Samantha Paisley, the national press secretary for the Democratic
Legislative Campaign Committee.

When SCOTUS overturned Roe v. Wade
in 2022, it was a “watershed moment” for Democratic campaign efforts,
Paisley said. The result has been Democrats winning control of
legislative chambers and governor’s offices across the country. In many
cases, reproductive rights and abortion are are the center of those

“We’re seeing the power of abortion
at the ballot. It will be a compelling case for Arizona voters,” she
said. “Abortion is on the ballot, and Arizona is the most important
battleground in 2024.”

Republican campaign consultant
Barrett Marson said Republicans are potentially walking into a buzzsaw
on abortion, and largely will lose the ability to focus on favorable
issues, like the economy and border security, because of Tuesday’s

“This will now be a one-issue
campaign. This will be an election about abortion rights, and that’s not
where Republicans want to be,” he said.

While Democrats still face an uphill
climb to win majorities in Arizona’s legislature — Republicans hold a
one-seat advantage in each chamber — Democratic campaign consultant Tony
Cani said Tuesday’s ruling means abortion will remain “a legitimate
problem” for Republicans up and down the ballot in November.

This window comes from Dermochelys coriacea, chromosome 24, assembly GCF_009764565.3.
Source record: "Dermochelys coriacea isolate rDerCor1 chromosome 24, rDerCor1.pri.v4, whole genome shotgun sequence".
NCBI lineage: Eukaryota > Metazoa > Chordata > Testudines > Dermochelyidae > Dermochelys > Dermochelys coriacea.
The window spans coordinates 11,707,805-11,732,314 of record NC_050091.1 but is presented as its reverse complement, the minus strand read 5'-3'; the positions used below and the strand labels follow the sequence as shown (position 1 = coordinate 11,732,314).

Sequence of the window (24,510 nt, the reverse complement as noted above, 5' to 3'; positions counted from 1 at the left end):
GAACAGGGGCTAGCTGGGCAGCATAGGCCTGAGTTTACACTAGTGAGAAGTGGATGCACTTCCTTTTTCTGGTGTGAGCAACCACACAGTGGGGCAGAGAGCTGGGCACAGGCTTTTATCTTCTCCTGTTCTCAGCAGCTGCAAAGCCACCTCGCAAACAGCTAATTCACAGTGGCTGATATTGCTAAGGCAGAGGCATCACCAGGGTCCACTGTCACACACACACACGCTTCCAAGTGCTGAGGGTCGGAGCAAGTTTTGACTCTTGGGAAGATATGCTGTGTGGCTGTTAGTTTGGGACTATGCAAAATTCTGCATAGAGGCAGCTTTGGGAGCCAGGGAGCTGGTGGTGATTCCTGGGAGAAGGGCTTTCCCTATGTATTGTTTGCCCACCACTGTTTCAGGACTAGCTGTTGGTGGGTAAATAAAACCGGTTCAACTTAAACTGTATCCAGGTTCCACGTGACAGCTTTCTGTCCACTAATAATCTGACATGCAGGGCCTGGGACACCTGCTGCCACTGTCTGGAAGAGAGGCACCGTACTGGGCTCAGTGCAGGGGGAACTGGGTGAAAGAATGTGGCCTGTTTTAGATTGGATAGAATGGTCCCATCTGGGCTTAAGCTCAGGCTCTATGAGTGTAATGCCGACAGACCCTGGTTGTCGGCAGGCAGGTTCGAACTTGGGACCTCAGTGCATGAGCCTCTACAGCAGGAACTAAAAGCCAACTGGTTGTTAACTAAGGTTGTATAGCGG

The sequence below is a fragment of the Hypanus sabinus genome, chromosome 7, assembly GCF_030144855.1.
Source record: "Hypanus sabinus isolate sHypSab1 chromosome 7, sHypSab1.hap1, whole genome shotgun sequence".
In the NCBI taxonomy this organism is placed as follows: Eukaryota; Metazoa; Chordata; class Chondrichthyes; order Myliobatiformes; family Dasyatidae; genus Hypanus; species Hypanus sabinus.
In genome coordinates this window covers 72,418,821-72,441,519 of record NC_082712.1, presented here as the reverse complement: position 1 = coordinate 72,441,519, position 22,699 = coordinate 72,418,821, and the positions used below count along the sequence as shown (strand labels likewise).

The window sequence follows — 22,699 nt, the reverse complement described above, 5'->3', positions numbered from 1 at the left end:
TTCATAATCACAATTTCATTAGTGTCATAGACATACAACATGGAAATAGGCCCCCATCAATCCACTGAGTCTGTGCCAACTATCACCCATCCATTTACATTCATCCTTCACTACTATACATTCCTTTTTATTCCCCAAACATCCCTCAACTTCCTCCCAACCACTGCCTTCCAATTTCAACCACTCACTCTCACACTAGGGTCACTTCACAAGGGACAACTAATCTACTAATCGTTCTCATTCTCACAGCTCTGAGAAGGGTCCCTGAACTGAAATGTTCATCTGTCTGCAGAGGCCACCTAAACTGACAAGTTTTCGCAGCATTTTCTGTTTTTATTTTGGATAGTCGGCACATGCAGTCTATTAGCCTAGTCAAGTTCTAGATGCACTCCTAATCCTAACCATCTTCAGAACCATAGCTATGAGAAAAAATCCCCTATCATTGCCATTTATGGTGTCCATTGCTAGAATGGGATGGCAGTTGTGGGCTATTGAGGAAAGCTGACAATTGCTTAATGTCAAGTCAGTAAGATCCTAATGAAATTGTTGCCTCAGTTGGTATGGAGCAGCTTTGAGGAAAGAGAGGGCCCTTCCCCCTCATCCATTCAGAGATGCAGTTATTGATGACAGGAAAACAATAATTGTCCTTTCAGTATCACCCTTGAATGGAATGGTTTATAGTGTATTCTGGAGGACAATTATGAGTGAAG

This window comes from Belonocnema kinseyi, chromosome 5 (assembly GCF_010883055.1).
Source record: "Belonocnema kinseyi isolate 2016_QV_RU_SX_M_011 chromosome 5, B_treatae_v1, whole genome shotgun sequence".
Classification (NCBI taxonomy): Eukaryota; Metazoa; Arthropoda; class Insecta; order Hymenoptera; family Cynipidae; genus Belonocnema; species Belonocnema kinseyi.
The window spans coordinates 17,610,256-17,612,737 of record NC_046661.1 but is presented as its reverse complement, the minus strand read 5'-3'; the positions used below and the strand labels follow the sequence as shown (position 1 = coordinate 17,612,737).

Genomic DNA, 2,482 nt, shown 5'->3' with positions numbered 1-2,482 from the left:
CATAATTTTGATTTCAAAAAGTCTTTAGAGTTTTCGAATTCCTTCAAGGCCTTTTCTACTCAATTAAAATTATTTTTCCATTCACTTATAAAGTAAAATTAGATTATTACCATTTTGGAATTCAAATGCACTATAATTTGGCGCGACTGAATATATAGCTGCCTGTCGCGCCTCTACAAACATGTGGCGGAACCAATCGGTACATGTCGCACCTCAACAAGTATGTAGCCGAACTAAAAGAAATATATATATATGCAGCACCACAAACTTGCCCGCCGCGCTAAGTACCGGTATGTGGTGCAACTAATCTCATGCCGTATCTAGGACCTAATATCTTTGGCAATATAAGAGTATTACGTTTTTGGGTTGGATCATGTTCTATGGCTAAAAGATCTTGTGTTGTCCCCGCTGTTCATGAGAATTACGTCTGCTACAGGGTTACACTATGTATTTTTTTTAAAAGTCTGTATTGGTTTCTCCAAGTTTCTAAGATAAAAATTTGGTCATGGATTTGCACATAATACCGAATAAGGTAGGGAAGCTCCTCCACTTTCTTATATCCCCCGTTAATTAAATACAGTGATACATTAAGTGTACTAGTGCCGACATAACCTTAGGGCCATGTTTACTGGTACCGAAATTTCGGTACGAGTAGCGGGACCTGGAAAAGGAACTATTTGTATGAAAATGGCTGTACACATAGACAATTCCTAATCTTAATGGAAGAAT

“Republicans are not going to be able to hide from this issue,” he said.

That is particularly true for those
Republicans who were in office in 2022 and voted for the 15-week ban
that the Arizona Supreme Court effectively nullified on Tuesday, citing a
legislative intent portion of the measure that declared lawmakers
didn’t want the restriction to repeal the 1864 abortion ban. That ban
couldn’t be enforced at the time, but just a few months later, SCOTUS
overturned Roe, putting that dormant law back in play.

“It’s clear that those who voted for
this 15-week ban, this was the intention,” Cani said of the revival of
the Civil War law. “And voters won’t like it when Republicans try to lie
and say it wasn’t.”

Just how important the ruling will be
on who wins in November will come down to how aggressively Democrats
campaign on the issue, Cani said. The voters who will be most motivated
by the ruling “are exactly the voters Democrats have to target” in the

Marson said those new voters
motivated by the abortion ban — many of whom will be young or first-time
voters — will turn out in “record numbers” and will boost Democrats up
and down the ballot. And he expects Democrats will largely succeed in
convincing them to boost their candidates, which in turn will expand the
map in the effort to change who controls the legislature.

“If I’m a betting man, I’d say the
odds of Democrats flipping control of at least the (state) House or the
Senate, or both, just got much better,” he said. “Before today, there
was a small chance at least one would flip. Now, it’s likely one chamber
will flip, and possible both will.”

Whether that happens will come down
to how effective campaign and candidate messaging is. But it’s clear,
Marson said, that Democrats are in the catbird seat.

“I’d much rather be a Democrat on this ballot than a Republican,” he said.